The innervation of the abdominal wall is derived from the anterior divisions of spinal nerves T6 to L1. These nerves are accessible to transversus abdominis plane (TAP) blocks. The TAP is localised using ultrasound guidance or with a blind ‘double pop’ technique, and local anaesthetic is injected into the neurofascial plane between the internal oblique and transversus abdominis muscles, either just before or immediately after surgery. Usually, the TAP block is performed in the anaesthetised patient, but case reports have shown efficacy of the TAP block in sedated patients.1 Since the first TAP block was described by Rafi,2 several prospective randomised, blinded and controlled TAP block trials have been published.3–9 Most of these studies have shown a reduction in opioid consumption and improved pain relief compared with placebo.10
The type, strength and amount of local anaesthetic to be used, and the potentially toxic plasma levels following TAP block continue to be discussed. Two recent studies have shown high blood levels of lidocaine11 and ropivacaine12 after TAP block. The aim of this observational study was to estimate peak ropivacaine concentrations (Cmax) in blood after ultrasound-guided TAP blocks with bilateral injections of 20 ml ropivacaine 0.5% w/v.
Patients and methods
The local ethics committee waived formal approval because the study was regarded as quality assurance and not biomedical research (Protocol number: H-A-2009-FSP32). The study was registered in http://www.ClinicalTrials.gov (NCT01024868). Patients aged at least 18 years and scheduled for TAP block before abdominal or gynaecological surgery were included. Patients with known allergies to local anaesthesia or with a BMI less than 17 or more than 40 kg m−2 were excluded. Written informed consent for enrolment in the study was obtained from the patients.
Transversus abdominis plane block procedure
The patients were brought to the operating room 1 h before the operation. Standard monitoring with ECG, noninvasive arterial pressure and pulse oximetry was applied. TAP block was performed by one of two experienced senior anaesthesiologists with the patient awake. For facilitation of the TAP-block, 4 ml of lidocaine 1% w/v was administered subcutaneously at the insertion sites 5–10 cm lateral to the umbilicus on each side. Ropivacaine 0.5% w/v 20 ml (Naropin, AstraZeneca, UK) was injected under ultrasound guidance (GE Medical Systems LOGIQe, UK) bilaterally in the TAP between the internal oblique and the transversus abdominis muscles using a Stimoplex 80 mm needle (B-Braun Medical, Bethlehem, PA, USA). Aspiration after injection of each 5 ml of ropivacaine was used to detect accidental intravascular injection. The extent of the TAP blocks was assessed using cold and pin-prick sensation, and these data are to be reported elsewhere [unpublished observations]. General anaesthesia was induced 30–60 min after the TAP blocks.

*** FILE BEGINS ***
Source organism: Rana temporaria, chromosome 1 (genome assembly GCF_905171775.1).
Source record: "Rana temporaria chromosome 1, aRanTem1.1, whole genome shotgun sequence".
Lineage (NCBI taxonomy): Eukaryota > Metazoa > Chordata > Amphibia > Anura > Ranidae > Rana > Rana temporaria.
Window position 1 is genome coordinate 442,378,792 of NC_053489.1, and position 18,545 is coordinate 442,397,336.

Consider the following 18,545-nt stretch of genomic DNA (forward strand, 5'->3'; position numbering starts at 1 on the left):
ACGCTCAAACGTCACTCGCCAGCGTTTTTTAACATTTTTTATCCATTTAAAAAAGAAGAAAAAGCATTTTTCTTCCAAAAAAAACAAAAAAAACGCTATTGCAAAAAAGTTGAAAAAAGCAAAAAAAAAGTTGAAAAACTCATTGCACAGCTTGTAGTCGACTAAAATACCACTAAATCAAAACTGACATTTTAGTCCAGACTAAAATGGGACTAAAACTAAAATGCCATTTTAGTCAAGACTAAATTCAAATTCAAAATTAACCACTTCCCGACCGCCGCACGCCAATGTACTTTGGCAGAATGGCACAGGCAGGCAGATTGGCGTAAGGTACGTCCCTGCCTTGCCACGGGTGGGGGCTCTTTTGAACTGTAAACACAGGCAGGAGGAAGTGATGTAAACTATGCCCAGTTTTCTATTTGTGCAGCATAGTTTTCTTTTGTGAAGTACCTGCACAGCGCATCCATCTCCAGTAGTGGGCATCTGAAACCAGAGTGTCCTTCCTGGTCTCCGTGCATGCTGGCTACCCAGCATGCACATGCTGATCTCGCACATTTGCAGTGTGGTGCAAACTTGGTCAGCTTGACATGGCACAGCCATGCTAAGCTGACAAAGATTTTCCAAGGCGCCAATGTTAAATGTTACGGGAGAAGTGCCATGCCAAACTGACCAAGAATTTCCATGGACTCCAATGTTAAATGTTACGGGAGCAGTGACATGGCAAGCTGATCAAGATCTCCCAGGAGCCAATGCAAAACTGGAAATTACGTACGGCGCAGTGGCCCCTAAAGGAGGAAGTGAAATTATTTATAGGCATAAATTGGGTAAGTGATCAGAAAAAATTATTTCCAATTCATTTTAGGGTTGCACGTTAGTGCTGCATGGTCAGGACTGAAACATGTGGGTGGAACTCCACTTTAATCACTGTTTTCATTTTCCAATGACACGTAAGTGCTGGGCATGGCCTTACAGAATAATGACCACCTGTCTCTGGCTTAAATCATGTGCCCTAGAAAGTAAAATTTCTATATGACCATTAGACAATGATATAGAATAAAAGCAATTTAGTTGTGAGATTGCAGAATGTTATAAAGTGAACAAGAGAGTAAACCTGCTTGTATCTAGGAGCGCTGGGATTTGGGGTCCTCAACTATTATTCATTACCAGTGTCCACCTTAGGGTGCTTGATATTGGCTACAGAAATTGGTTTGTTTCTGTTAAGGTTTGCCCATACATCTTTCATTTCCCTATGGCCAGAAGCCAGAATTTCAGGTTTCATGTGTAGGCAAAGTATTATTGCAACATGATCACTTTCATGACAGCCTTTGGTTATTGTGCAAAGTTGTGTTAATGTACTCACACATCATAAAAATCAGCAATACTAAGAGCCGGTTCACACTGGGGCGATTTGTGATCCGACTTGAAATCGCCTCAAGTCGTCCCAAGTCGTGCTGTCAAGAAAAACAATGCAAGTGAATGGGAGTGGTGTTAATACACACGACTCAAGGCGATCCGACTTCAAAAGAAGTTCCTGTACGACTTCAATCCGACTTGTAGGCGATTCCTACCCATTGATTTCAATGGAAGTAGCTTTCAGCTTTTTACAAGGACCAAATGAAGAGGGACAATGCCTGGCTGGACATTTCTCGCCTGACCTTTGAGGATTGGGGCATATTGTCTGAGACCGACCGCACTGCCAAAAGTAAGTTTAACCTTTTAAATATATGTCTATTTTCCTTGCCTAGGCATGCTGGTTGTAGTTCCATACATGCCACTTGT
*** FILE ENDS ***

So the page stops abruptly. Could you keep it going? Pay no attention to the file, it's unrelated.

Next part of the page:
Blood samples were obtained just before and 10, 30 and 60 min after ropivacaine injection from a venous cannula placed in the antecubital fossa. Serum samples were kept frozen at −80°C for 3–6 months prior to analysis. Two-dimensional liquid chromatography and tandem mass spectrometry (HPLC-MS/MS) after direct injection of diluted serum without further cleanup pretreatment were used. Free ropivacaine concentrations were analysed by injection of ultrafiltrated serum. The method and validation characteristics have been described elsewhere.13
Data were analysed using Statistical Package for Social Sciences (SPSS) 18.0 for Windows (SPSS Inc., Chicago Illinois, USA). Results are presented as median (range).
Twenty-one patients were enrolled. One patient was excluded as she felt uncomfortable during the subcutaneous needle insertion prior to local anaesthetic injection and did not want to continue with the TAP block awake. Data from two patients showed cross-contamination between sampling and drug delivery syringes. In one case, a high concentration of ropivacaine was detected in blood sample taken before the block and in another case the total ropivacaine concentration exceeded 28 μg ml−1. Consequently, the data from these two patients were excluded from the study. Personal and Cmax data for the remaining n = 18 patients are shown in Table 1. Age, weight, BMI and dose of ropivacaine were 53 (range, 32–81) years, 75 (48–106) kg, 24.5 (17–31) kg m−2 and 2.7 (1.9–4.2) mg kg−1, respectively. The pharmacokinetic profiles for total ropivacaine concentrations are shown in Fig. 1.
All (n = 18) total ropivacaine concentrations measured before performing the TAP block were less than 0.002 μg ml−1. Peak free ropivacaine concentrations were 0.024 (0.006–0.19) μg ml−1. Free fraction of ropivacaine varied from 1.4% at 10 min to 2.6% at 60 min. Total ropivacaine concentrations were 1.0 (0.14–3.6), 1.6 (0.46–4.5) and 1.7 (0.51–5.1) μg ml−1 at 10, 30 and 60 min, respectively. Six patients out of 18 (33%) had levels above 2.2 μg ml−1 at some time. Four of these patients received less than 3 mg kg−1 of ropivacaine. The highest concentration was 5.1 μg ml−1 60 min after injection (ropivacaine 2.7 mg kg−1). The highest dose of ropivacaine given was 4.2 mg kg−1and levels for this patient remained below 2.2 μg ml−1 at all times. Except for one patient, blood pressure, pulse rate and oxygen saturation remained stable for the 30 min observation time. One patient had a 33% drop in mean arterial blood pressure 10 min after injection of ropivacaine with a normal heart rate and was asymptomatic. This patient had a total ropivacaine level of 3.6 μg ml−1 at 10 min, a free level of 0.14 μg ml−1 at 30 min.